In the aftermath of the Trendset embezzlement case, the issue regarding the financial risks in using freight auditing and payment companies has become a topic of discussion. Specifically, how wise is it to transfer funds to these companies for carrier payments? And are non-bank auditing and payment firms riskier than those operated by banks?
It’s important to remember that the freight auditing and payment industry has been around for about 60 years. And trillions of dollars in carrier payments have been successfully transacted by these companies over that period without incident. And while rare, banks are not totally immune from embezzlement. However, when an incident like the Trendset case occurs, it’s appropriate to look at what financial controls are in place, especially at the non-bank vendors. And it’s important to access your current vendor to ensure that these controls are implemented.
First of all, most auditing and payment companies are insured for employee theft. And while the temporary disruption in payments can be painful for those involved, it is hoped that all parties are made whole in the end.
As a result of the Sarbanes-Oxley legislation put in place in 2002, most non-bank auditing and payment firms have undergone outside audits by reputable accounting firms. Initially, this was a SAS 70 audit, which has now been replace by SSAE 16 audits. These audits ensure that proper financial controls are in place regarding the handling of clients’ funds designated for carrier payment. These controls include limiting access to company systems by company employees, stringent password policies, adequate firewall protection of data from outside sources, implementing controls regarding who can process carrier payments, performing daily account reconciliations, implementing adequate duplicate payment prevention procedures, etc.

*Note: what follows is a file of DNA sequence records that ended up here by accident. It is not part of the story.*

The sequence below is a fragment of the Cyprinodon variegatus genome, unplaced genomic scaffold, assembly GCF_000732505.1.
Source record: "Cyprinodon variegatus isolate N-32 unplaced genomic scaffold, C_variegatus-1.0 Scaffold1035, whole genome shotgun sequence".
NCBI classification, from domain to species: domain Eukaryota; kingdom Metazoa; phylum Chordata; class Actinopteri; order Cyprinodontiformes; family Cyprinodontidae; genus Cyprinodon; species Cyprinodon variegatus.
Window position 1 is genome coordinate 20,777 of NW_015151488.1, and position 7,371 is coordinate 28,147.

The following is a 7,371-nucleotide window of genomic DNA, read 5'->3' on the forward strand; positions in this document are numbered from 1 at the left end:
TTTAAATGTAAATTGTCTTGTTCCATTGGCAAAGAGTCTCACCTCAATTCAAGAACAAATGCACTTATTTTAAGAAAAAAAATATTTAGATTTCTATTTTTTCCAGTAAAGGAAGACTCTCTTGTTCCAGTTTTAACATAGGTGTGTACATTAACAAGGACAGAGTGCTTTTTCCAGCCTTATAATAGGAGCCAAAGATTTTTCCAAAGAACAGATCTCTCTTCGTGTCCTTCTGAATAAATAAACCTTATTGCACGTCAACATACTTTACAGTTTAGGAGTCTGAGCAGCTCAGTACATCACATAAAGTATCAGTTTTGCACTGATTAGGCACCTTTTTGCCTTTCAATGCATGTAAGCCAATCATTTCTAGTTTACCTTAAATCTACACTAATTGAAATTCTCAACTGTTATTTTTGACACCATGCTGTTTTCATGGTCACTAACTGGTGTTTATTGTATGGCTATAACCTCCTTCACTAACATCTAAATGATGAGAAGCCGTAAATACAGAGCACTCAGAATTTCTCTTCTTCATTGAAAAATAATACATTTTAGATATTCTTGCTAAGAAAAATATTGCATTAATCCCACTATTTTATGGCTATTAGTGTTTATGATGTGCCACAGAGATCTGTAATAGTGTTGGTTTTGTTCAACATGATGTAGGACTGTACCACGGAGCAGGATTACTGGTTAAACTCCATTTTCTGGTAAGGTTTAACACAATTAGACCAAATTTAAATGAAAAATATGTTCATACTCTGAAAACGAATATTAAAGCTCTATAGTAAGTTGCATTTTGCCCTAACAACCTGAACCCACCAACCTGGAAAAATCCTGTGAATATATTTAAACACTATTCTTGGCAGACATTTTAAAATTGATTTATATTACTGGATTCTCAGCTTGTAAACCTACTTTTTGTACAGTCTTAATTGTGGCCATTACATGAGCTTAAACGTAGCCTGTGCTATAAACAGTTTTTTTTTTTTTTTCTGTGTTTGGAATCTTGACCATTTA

If the above controls are in place and rigorously monitored, it is extremely difficult for financial irregularities to occur. Despite these controls, shippers may still feel uncomfortable transferring millions of dollars annually to their audit and payment vendor. In those cases, the shipper can pay the carriers directly from the audited data provided by the audit firm. While this eliminates one of the benefits of utilizing a payment company — that is, making just one weekly payment — it does totally remove the possibility of misuse of the shipper’s funds.
Another option is to have the audit and payment company cut checks on the shipper’s check stock and provide a positive pay file for reconciliation. However, this process may not be offered by all payment companies.
Basically when selecting an audit and payment vendor, or accessing your current supplier, you should look at the following:
- Have they had a SAS 70 or SSAE 16 audit?
- Are they insured for employee theft? For what amount?
- How long have they been in business? (Obviously longer is better.)
- Do they have clients that have been with them for long periods (20 or 30 years)?
- How long has the current management been in place?
- What is their reputation with carriers regarding timeliness of payments and getting information regarding payment status?
- What is the time between transfer of funds to the payment company and receipt of payment by the carriers? (Long delays are a warning sign.)
In summary, assuming that due diligence has been done, and the payment company has the proper controls in place, non-bank freight auditing and payment companies are a safe, efficient method for auditing and payment of carrier invoices.
Vice president of sales and marketing,
National Traffic Service,